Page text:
A room that held excess equipment was selected as the designated space. It was close to the nurses’ station, too small to be a patient room and had a privacy lock on the door. The nurse manager quickly enlisted clinical nurses to transform the room into a tranquil and soothing space. Nurses donated a comfortable chair and foot rest. They decorated with soft lighting, pillows and an electric tea pot and cups. Soon other nurses provided a portable music player and relaxing music. Also added were uplifting reading material, inspiring sayings and a journal to share thoughts with other nurses.

The renewal room became an overnight success with nurses utilizing it to refresh and rejuvenate before, during and after their shifts. As the usage increased, nurses from other units began to request their own renewal room. Today there are 17 renewal rooms throughout this organization, including one in the nursing administration office. They are in all patient services areas including the emergency department and surgical services. All employees are permitted to use the rooms for the purpose of quiet reflection and alleviating their stress. The rooms are not used for eating, sleeping, consulting, charting, or meeting. They are separate from nurse break rooms and patient-family meeting areas. One person at a time may use the room and electronics are strongly discouraged. Some rooms contain massage chairs and many have essential oils for aromatherapy.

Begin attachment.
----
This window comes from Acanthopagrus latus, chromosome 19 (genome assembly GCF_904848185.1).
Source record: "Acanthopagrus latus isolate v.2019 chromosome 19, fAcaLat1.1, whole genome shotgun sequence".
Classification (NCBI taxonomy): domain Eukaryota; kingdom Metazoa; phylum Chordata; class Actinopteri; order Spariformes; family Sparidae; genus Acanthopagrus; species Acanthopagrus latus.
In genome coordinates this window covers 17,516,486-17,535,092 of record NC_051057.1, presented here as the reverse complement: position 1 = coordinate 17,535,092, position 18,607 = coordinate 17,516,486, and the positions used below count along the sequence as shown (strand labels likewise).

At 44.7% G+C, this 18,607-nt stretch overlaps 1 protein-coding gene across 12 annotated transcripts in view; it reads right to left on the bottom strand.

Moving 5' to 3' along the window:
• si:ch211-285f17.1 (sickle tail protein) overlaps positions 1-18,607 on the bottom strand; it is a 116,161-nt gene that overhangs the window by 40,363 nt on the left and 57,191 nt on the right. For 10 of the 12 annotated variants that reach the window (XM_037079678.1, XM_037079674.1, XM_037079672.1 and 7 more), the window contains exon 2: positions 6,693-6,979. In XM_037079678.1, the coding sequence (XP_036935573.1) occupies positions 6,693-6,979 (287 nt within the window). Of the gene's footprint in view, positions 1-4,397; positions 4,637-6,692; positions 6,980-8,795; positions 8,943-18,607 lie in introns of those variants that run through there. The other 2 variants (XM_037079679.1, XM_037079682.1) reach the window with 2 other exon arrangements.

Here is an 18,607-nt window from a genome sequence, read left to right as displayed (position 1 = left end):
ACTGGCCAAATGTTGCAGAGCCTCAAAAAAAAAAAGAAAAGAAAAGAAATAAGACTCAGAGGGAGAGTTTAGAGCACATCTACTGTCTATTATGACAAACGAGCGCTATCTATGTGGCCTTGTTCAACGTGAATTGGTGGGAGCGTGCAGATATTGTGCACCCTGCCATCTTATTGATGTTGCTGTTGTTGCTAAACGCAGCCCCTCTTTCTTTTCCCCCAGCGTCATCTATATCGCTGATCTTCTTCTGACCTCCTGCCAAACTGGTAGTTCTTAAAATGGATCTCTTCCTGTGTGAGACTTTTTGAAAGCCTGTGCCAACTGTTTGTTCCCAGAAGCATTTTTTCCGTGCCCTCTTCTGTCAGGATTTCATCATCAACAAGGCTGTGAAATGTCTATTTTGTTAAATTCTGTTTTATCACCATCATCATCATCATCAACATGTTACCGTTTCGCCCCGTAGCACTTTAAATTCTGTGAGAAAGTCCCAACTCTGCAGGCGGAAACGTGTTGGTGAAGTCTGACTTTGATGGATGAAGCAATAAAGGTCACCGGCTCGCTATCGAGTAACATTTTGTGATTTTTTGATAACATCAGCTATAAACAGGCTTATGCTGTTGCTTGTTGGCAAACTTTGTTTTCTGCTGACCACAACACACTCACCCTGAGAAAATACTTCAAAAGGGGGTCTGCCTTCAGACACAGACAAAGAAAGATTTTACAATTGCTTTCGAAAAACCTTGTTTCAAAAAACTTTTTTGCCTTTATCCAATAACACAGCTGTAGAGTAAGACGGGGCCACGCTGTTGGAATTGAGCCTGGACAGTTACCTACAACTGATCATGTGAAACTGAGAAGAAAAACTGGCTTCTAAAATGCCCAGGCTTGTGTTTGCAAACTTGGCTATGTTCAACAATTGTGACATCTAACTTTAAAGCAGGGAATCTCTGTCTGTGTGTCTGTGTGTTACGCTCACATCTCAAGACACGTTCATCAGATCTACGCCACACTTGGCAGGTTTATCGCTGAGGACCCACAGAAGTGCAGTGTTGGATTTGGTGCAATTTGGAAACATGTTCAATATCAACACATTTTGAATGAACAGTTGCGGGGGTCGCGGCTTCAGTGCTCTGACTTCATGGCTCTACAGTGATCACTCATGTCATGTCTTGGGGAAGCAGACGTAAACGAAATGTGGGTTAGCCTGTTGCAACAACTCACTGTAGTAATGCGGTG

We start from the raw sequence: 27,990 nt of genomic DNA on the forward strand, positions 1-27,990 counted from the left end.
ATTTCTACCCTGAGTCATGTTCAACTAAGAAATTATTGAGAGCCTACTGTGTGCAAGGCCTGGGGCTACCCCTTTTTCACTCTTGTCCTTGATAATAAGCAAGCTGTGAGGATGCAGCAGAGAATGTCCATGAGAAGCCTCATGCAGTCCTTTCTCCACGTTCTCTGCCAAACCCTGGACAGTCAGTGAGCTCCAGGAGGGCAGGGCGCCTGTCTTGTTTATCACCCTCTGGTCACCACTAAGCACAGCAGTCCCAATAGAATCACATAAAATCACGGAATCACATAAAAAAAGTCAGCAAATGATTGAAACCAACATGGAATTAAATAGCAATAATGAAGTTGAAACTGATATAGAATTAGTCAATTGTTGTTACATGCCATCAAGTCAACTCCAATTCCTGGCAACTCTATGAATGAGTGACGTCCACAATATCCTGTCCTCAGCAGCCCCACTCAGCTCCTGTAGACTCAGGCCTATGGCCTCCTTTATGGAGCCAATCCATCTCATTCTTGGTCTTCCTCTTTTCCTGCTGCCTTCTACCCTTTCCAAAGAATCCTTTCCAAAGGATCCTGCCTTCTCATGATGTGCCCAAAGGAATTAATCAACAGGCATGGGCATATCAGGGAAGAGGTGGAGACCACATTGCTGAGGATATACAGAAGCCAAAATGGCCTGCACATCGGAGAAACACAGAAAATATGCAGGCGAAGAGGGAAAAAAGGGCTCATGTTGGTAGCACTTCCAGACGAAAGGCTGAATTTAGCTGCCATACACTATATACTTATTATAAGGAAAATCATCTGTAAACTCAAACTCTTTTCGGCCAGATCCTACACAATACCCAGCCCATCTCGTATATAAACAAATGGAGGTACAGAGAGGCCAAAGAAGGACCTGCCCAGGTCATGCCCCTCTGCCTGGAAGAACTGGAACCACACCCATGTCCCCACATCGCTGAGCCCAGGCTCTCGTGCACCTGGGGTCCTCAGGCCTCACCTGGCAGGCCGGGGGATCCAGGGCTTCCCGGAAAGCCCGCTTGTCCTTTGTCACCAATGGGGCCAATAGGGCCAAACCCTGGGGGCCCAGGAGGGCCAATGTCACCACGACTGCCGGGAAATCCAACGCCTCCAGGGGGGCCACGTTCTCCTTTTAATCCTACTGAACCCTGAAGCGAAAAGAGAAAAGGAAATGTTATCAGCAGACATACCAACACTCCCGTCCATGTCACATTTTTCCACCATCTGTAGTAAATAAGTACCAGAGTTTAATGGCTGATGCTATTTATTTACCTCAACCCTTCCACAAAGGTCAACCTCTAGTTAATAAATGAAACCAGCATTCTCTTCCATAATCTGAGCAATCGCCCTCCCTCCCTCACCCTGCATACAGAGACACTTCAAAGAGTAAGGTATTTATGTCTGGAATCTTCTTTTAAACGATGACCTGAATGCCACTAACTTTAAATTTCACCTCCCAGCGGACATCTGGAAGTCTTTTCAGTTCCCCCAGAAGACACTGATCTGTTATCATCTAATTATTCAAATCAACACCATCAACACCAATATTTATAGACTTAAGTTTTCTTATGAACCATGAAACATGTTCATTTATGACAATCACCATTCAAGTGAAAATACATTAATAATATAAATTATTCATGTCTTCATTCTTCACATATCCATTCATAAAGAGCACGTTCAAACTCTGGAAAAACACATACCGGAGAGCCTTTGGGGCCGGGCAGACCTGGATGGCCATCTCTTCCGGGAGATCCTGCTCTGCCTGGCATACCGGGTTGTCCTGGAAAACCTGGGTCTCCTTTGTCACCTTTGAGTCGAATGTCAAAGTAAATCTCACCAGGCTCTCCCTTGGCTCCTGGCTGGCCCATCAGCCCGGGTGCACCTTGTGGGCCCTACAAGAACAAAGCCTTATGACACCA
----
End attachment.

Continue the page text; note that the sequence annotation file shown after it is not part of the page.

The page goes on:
Included in this poster is a communication from one nurse to another that poignantly captures the need and success of the project.

First entry: “My nurse manager took me to this room today because I had my first breakdown on the unit. She is making me stay here for 30 mins. So while she’s caring for my patients…and I cry my eyes out…I am still worried about doing things for them ON TIME. Being a new nurse is so stressful. This chair is cozy, te teas is yummy and I feel like I failed today. When does that feeling go away? My patients need me :-(”

Second entry: “Hang in there, we were all once a new nurse! Each day focus on one thing that went smoother, time management takes organization and in time will come. Things will all come together. BREATHE . It helps to have support, ask for help, ask for tips from your TEAM. How they prioritize, time save. Sending you + thoughts for an easier day! I’m sure your patients can feel your kind spirit,let it shine through! Be yourself! :-)”

Nurses were confronting tremendous work stressors, robbing them of their joy and resilience. This organization was committed to addressing workplace stress for their nursing team and they did so in a creative and compassionate fashion. Learn how they improved nurse renewal and embedded self-care in their culture. Today the renewals rooms are part of their culture and have contributed to a caring nursing work environment.